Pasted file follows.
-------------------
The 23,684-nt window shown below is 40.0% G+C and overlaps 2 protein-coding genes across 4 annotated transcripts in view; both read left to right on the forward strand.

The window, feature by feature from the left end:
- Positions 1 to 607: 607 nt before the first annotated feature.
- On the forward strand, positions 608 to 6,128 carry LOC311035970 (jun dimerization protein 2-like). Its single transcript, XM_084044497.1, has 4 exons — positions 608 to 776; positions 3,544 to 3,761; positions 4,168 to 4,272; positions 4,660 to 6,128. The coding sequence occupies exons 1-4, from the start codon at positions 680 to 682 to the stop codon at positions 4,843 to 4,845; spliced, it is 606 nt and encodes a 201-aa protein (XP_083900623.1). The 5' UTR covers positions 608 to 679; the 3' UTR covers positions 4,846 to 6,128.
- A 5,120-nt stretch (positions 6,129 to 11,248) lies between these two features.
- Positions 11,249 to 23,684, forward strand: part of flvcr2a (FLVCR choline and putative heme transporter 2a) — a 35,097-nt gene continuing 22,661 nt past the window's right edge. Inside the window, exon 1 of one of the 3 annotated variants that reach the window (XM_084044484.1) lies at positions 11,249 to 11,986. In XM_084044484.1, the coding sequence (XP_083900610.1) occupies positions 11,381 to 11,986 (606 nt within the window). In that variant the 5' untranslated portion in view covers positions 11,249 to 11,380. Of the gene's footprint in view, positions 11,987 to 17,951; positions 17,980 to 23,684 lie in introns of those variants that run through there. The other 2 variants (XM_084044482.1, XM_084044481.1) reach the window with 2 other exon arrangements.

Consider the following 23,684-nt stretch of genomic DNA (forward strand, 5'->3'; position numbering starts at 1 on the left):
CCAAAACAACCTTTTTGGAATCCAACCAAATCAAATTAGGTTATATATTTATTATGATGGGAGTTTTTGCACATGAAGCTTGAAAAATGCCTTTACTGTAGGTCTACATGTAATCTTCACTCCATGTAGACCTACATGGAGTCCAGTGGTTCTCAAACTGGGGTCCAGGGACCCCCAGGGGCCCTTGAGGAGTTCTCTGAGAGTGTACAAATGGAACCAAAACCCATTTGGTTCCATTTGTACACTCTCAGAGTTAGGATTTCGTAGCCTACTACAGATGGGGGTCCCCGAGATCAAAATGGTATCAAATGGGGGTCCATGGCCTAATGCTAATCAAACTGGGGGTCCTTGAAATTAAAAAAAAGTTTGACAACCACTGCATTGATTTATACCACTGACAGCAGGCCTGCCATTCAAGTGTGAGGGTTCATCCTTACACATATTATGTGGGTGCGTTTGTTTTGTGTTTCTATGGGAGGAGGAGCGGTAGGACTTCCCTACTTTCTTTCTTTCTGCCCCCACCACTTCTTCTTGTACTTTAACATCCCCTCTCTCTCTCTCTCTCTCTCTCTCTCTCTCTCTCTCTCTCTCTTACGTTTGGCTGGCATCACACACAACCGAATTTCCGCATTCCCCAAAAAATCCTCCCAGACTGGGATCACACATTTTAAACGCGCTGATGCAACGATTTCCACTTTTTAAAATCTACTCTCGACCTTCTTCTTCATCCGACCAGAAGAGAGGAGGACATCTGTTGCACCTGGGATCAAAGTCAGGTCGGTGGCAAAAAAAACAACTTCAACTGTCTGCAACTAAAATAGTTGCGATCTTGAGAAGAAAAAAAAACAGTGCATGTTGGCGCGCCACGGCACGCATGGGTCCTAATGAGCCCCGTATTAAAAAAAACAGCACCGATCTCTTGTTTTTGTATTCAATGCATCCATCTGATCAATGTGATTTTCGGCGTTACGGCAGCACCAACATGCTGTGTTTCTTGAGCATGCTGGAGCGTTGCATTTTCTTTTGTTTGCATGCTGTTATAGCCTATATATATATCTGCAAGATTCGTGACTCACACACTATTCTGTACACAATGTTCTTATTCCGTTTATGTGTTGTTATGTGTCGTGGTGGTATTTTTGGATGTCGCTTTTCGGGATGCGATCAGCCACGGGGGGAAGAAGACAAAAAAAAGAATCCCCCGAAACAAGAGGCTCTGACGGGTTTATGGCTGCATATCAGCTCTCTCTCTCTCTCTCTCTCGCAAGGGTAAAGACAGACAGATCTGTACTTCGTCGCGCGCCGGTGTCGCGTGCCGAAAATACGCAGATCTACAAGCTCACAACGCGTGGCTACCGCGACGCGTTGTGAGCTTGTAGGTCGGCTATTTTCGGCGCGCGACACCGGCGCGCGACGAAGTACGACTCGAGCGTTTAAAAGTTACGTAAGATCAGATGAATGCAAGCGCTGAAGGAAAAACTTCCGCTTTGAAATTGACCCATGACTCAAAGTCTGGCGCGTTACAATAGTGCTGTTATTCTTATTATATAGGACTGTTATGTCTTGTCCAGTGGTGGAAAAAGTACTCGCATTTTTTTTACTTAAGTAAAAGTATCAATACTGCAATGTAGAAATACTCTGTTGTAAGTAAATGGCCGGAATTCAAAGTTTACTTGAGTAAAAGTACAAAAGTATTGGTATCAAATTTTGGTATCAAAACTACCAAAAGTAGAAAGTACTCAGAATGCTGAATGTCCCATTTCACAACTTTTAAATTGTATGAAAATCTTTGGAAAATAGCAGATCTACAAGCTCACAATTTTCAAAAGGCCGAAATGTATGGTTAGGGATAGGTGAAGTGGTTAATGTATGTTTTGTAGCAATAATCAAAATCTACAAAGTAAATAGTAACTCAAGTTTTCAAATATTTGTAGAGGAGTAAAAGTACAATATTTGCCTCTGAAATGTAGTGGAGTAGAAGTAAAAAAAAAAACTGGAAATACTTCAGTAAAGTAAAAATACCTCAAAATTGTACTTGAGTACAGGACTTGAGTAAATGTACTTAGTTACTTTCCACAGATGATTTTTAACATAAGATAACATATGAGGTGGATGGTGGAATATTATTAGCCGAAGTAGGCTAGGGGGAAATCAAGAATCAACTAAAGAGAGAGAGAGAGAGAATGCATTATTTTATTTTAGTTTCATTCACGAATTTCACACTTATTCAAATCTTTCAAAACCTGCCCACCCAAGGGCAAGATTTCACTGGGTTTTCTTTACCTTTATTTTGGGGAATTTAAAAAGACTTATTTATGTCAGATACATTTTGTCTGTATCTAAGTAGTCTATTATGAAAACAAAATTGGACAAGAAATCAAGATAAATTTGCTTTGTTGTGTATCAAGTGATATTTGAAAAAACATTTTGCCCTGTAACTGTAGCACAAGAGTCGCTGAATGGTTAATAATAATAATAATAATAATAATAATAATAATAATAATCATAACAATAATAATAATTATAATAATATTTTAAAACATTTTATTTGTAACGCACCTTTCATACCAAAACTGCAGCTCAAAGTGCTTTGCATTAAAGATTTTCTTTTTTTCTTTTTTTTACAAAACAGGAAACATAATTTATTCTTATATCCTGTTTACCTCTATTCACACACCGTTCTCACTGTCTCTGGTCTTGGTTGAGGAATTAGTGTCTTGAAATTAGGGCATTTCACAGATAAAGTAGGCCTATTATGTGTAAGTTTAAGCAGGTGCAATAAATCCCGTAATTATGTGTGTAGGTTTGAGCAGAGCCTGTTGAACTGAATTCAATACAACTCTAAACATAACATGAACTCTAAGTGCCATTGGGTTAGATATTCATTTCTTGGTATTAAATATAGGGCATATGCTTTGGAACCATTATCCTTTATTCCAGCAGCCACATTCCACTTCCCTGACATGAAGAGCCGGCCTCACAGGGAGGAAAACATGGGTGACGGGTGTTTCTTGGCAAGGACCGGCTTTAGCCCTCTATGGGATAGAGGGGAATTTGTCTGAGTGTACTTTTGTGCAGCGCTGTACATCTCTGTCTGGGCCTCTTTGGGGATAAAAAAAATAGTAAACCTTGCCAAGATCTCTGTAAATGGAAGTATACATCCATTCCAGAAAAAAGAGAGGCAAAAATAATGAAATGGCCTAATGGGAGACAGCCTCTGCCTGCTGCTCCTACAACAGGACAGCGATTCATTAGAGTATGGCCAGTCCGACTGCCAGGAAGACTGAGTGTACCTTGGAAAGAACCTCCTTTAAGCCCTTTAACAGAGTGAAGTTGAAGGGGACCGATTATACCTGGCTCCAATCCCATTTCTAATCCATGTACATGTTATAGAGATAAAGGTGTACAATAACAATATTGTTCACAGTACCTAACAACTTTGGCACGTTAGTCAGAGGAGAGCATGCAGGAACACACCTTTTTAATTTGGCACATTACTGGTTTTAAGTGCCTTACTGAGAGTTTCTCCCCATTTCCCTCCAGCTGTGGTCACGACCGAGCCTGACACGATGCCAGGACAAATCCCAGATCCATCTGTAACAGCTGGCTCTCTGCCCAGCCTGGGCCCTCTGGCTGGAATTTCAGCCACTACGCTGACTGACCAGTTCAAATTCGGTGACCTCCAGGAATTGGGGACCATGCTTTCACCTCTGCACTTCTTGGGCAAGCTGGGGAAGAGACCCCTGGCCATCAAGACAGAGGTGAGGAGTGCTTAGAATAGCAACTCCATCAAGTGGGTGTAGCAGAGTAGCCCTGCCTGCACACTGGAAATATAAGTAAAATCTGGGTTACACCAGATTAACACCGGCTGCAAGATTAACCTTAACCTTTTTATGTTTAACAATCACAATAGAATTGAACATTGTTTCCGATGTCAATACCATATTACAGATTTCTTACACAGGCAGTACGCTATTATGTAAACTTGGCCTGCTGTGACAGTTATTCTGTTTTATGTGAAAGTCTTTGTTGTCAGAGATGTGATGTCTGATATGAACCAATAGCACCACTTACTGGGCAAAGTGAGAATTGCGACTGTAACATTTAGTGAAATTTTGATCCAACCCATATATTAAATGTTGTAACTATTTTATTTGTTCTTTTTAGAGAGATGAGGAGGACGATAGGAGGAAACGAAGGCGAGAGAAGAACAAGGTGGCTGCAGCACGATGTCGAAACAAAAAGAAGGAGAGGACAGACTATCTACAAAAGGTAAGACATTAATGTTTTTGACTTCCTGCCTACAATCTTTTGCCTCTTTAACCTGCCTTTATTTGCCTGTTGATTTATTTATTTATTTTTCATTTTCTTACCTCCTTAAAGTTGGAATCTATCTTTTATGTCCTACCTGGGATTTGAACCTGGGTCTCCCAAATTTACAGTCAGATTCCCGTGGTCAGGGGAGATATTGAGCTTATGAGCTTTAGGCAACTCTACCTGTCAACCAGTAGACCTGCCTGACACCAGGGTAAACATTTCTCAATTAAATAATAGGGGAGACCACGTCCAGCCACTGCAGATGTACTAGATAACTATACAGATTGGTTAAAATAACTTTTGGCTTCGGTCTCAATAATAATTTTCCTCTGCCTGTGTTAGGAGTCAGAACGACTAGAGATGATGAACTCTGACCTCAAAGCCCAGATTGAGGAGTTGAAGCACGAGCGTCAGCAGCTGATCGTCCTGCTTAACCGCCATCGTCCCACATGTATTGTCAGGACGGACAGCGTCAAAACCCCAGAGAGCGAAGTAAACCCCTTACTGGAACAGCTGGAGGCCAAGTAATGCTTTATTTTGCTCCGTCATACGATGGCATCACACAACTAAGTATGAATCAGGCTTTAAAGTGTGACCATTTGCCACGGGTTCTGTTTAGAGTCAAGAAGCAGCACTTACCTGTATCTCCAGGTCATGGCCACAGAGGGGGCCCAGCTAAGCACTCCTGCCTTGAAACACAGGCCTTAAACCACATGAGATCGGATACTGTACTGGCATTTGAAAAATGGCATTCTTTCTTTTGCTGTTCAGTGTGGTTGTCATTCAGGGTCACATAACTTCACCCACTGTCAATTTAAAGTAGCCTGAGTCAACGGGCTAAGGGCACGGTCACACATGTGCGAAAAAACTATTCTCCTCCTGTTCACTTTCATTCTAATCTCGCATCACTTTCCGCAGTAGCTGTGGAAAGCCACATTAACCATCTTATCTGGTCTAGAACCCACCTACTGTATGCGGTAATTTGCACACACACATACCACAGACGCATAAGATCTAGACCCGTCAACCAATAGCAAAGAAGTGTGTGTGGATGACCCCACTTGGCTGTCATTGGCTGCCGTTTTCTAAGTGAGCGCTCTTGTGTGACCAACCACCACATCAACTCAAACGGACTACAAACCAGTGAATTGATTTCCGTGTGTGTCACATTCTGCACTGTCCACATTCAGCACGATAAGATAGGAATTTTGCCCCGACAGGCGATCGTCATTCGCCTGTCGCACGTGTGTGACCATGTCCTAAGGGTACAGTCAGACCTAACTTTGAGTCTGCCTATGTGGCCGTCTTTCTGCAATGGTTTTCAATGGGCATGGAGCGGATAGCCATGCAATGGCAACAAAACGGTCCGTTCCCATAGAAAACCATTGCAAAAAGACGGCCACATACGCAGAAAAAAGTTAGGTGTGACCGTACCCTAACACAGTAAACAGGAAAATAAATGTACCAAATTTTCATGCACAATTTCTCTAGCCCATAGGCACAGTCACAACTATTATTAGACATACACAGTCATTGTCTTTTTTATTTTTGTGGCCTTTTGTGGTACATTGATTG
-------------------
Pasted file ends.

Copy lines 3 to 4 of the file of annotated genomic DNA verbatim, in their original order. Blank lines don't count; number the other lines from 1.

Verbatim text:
- Positions 1 to 607: 607 nt before the first annotated feature.
- On the forward strand, positions 608 to 6,128 carry LOC311035970 (jun dimerization protein 2-like). Its single transcript, XM_084044497.1, has 4 exons — positions 608 to 776; positions 3,544 to 3,761; positions 4,168 to 4,272; positions 4,660 to 6,128. The coding sequence occupies exons 1-4, from the start codon at positions 680 to 682 to the stop codon at positions 4,843 to 4,845; spliced, it is 606 nt and encodes a 201-aa protein (XP_083900623.1). The 5' UTR covers positions 608 to 679; the 3' UTR covers positions 4,846 to 6,128.